The A-G resolution has provided clear direction to the administration and forced an examination of a student placement system that was inconsistent from site to site and directed by past practice rather than policy.  This policy will raise academic standards and make sure all students have the opportunity to take the courses needed for college admission.

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  6. Can you please clarify this, Frank Biehl, because it doesn’t totally make sense:
    “The resolution passed by our Board last night makes A-G the default curriculum for 9th and 10 grade students.”
    As the challenge with A-G is the number of courses in the A-G subjects are taken during high school years, A-G would already be the default curriculum for any normal high school in 9th and 10th grade. The issue would be how many courses in the A-G subjects the students go on to complete. As described by your student Askari Gonzalez:
    “The A-G requirements differ only slightly from our current graduation requirements – one more year of math (for three years total), two years of foreign language, and one year of fine arts (we currently require one year of foreign language or fine arts.).”
    So unless students were being allowed to take electives that didn’t qualify as meeting A-G requirements right off the bat in 9th and 10th grade (which I suppose could be the case, but it would be surprising, and very different from what’s done here in San Francisco Unified), can you please explain what you mean? Thanks.
    (I have to point out that as a high school parent, this is clear to me; I think it’s very abstract to those who aren’t current or recent high school parents or teachers.)


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  7. I appreciate Frank Biehl’s explanation and clarification. Yet I find them unpersuasive.
    First, “three years of mathematics” immediately imply beyond grades 9-10 as he writes. Second, it is not only about the number of years of taking courses, but it is also about the depth/intensity of the course — not every science or math course qualifies for A-G credit.
    I do not doubt the intent of the trustees, nor their expectations. I doubt the wisdom of their decision. People that know me know I believe that essentially all students CAN take Algebra I in eighth grade. But that does NOT mean that all students MUST take it in the eighth grade — particularly if they are unprepared. Almost ten years ago Alan Bersin and Tony Alvarado instituted in San Diego their wrong-headed policy that “everyone will take Algebra I in grade 8″ and did a huge damage to San Diego kids, teachers, and … San Diego API scores. The natural result — unexpected perhaps only to Bersin and Alvarado — was dumbing down the Algebra classes not only for the unprepared kids, but for most kids. It took a few years before saner heads prevailed and the policy was rescinded after they were gone. It is even worse when such one-size-fits-all is imposed in the high school. I would not be surprised if the actual result will be SJ kids even less prepared for college, and more kids dropping out when they reach 16 — would YOU stay in a school that forces you to take things you don’t care about when you don’t have to stay? I know I wouldn’t.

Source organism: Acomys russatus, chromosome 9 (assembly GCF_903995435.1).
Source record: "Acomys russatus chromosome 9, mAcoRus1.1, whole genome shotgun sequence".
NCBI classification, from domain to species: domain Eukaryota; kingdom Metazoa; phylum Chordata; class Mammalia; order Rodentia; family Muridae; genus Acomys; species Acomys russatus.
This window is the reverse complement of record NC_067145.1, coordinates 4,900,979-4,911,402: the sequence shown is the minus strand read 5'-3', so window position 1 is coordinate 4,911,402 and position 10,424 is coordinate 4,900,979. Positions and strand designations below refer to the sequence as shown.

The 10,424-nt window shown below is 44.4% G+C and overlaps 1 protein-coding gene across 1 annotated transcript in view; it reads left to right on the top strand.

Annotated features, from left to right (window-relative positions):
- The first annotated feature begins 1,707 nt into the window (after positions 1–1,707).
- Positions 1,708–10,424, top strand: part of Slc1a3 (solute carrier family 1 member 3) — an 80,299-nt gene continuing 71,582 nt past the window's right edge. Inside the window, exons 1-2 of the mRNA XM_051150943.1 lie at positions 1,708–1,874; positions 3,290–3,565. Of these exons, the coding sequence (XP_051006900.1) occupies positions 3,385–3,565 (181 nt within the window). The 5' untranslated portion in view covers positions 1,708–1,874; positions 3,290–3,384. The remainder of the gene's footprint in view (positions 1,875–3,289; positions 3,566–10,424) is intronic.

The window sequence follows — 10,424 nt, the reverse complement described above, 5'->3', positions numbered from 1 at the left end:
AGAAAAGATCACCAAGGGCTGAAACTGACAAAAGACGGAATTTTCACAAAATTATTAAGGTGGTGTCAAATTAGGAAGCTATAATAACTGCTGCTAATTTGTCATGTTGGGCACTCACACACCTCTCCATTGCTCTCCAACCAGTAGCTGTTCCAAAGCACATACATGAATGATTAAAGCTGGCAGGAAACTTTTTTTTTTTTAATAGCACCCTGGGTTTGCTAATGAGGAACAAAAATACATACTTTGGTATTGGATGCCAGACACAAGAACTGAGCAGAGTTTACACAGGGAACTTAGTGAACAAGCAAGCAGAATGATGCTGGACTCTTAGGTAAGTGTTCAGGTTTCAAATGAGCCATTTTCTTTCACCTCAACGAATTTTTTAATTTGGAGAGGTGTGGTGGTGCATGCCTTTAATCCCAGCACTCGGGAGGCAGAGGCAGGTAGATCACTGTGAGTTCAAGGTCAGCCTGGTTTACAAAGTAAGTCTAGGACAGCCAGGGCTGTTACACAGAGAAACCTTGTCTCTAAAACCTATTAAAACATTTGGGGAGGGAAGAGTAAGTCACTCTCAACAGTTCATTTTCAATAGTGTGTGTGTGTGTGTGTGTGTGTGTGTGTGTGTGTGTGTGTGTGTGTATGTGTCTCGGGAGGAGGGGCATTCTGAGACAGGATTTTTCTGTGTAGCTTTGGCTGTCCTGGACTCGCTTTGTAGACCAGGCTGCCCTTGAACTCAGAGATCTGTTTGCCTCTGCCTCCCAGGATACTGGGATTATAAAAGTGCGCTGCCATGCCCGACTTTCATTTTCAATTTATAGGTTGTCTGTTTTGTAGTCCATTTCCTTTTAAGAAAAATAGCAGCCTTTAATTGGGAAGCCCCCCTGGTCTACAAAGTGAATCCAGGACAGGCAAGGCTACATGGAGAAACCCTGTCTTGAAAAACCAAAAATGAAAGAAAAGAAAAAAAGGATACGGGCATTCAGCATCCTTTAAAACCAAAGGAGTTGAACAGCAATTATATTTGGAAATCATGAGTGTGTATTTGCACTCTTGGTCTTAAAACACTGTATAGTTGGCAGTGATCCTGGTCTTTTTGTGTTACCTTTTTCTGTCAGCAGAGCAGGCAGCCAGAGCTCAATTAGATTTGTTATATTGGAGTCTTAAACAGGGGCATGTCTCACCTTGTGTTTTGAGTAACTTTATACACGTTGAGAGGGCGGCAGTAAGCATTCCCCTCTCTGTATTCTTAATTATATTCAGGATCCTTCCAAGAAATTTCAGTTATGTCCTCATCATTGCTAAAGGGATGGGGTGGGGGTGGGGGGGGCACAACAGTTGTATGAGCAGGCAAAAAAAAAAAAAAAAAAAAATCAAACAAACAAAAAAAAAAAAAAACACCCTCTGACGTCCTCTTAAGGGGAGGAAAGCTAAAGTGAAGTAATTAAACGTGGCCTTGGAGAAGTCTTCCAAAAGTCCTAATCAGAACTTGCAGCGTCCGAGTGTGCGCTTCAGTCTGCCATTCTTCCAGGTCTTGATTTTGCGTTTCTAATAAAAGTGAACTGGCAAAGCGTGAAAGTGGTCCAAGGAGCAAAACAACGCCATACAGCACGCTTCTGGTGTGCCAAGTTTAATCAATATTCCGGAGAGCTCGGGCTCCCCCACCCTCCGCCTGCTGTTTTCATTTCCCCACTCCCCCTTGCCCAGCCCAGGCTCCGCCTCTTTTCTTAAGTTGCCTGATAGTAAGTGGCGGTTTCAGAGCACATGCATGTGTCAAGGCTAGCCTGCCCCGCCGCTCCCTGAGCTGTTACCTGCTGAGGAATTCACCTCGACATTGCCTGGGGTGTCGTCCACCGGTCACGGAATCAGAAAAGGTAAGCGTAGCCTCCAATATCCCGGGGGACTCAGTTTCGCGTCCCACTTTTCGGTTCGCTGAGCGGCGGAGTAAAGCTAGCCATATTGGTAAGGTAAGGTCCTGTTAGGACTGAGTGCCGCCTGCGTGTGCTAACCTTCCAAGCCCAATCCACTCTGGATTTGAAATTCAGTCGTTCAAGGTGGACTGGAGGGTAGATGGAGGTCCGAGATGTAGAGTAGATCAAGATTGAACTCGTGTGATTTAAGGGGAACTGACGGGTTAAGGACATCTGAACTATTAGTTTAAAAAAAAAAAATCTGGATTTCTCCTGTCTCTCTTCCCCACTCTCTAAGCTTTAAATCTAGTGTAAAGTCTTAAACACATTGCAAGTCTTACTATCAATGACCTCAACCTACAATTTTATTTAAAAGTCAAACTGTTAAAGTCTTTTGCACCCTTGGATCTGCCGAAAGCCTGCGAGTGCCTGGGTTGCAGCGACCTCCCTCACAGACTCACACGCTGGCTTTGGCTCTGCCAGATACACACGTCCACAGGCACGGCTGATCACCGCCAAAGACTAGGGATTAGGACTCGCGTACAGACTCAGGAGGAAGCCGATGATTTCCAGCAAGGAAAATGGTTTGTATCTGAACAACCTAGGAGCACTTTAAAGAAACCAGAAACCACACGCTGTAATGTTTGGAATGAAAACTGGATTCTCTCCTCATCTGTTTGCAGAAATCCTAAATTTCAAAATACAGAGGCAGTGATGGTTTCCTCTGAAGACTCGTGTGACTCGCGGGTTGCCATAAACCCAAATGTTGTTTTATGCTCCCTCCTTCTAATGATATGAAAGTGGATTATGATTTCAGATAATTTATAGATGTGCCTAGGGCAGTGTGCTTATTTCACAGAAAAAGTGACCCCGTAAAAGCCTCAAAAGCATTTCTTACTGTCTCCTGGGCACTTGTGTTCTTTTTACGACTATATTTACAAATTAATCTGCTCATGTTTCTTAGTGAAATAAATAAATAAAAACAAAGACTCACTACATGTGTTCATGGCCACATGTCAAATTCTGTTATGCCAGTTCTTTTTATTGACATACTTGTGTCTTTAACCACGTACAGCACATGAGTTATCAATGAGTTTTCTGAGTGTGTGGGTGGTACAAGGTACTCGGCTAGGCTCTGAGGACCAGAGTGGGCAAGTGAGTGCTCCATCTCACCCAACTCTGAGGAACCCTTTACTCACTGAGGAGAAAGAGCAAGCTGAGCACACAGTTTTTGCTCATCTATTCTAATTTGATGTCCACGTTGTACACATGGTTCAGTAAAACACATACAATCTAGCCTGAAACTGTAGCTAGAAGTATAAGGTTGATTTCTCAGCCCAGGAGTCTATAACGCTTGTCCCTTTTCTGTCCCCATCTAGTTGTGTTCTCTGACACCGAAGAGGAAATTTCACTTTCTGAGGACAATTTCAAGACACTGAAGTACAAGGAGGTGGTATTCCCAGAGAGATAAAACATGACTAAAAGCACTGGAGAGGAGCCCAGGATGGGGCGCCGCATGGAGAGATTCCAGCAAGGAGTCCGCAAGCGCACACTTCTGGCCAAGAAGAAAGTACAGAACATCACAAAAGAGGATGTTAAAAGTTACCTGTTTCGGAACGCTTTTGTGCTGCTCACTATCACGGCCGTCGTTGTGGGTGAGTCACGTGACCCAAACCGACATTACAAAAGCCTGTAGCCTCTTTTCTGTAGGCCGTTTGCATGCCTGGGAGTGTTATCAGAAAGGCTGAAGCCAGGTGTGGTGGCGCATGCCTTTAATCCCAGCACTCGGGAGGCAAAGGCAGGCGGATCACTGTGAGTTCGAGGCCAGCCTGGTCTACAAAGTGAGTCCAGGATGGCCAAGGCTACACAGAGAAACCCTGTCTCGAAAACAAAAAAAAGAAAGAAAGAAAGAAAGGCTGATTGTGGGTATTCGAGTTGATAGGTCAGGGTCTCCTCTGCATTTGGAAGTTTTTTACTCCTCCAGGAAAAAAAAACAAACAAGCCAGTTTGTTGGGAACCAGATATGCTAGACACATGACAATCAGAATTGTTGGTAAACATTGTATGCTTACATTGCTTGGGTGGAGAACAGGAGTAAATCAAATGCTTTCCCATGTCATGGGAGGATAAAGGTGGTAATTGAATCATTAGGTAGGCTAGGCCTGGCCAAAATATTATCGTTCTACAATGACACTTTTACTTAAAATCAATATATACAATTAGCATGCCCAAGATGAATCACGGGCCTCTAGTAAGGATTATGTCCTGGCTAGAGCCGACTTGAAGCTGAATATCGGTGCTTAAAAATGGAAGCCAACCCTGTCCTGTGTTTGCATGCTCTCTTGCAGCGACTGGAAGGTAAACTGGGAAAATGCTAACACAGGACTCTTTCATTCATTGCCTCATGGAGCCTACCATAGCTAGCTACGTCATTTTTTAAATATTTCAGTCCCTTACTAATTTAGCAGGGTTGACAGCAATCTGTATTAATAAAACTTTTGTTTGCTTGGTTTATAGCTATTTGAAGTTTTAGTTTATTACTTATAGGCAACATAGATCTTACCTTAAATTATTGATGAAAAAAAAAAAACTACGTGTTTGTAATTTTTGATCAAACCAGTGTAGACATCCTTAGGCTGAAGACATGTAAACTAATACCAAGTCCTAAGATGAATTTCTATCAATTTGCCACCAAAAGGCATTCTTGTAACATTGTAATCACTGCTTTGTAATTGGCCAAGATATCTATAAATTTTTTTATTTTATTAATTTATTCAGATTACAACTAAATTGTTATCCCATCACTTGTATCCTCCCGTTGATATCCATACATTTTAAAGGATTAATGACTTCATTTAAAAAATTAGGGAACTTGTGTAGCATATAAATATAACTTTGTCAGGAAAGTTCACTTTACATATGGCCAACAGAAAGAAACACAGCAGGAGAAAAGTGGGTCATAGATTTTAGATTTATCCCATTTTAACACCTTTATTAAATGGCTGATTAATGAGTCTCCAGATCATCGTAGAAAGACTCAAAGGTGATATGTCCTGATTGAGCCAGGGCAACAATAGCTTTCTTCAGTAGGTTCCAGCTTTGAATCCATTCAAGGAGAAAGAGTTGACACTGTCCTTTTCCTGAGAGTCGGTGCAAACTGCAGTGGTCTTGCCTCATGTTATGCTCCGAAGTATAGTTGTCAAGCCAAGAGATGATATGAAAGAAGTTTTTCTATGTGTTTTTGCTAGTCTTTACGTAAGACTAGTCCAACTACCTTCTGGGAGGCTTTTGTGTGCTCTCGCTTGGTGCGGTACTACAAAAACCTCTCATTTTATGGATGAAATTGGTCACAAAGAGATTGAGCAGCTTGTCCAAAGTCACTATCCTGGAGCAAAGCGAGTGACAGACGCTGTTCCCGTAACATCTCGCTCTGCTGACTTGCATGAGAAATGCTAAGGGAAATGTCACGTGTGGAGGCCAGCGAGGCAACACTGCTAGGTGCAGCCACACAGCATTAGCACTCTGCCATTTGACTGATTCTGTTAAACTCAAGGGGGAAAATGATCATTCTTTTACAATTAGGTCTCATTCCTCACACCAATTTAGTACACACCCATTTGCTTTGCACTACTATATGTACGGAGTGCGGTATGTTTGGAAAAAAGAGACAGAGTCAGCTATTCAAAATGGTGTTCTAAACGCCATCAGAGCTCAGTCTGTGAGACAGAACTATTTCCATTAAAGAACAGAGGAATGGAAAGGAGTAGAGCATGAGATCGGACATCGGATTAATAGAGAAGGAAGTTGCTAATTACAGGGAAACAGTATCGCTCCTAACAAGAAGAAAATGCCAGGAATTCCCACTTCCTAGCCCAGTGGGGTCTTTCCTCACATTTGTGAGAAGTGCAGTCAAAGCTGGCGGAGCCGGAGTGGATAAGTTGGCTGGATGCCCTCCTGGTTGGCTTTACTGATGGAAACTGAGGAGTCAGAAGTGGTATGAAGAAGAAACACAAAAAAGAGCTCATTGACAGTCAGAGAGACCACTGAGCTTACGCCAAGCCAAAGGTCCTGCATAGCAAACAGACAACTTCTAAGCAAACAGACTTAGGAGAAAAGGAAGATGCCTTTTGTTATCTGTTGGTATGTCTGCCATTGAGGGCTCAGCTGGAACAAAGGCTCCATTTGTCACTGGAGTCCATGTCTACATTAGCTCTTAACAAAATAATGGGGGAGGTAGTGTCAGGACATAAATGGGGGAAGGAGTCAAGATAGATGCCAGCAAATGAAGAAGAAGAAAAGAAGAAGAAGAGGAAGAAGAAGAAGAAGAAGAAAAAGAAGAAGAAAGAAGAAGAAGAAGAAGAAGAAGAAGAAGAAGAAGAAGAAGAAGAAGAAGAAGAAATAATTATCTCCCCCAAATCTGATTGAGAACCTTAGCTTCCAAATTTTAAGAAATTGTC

There is a huge difference between expectations and requirements, and it is unfortunate when some do not see the difference.

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  8. What Ze’ev said (both times!) is exactly right.

    My dad is a James Lick ’65 and has worked in manufacturing for a Silicon Valley radio antenna company for almost 40 years (of course such longevity is unheard of in this town!). His first experiences in “shop” were at James Lick High School, in East Side Union HSD.

    My sister, a James Lick ’97, went through a program from Lick with CCOC to train as an office worker. Fifteen years later, she is a successful clerk for the Family Court after working at the County Recorder’s office.

    Both went on to SJ City College but neither was “liberal arts university bound” as I was. They are both smart, capable people, but algebra (or calculus) wasn’t their thing, and vocational education served them well.

    A-G is a great “table stake” to make sure kids aren’t surprised when they graduate that they do not have the credits for a four-year university, but the problem, as often in East Side (and its feeder K-8 districts) is that lofty goals are set with no clear resources and backing to make them happen. Or solutions are created to paper over other problems leadership has not been able to solve:
    1) huge funding cuts
    2) lack of support services for students (counselors, nurses, etc.), result of problem 1
    3) poor articulation due to terribly aligned bureaucracies. Biehl cites the 7 different feeder districts. Why not merge them?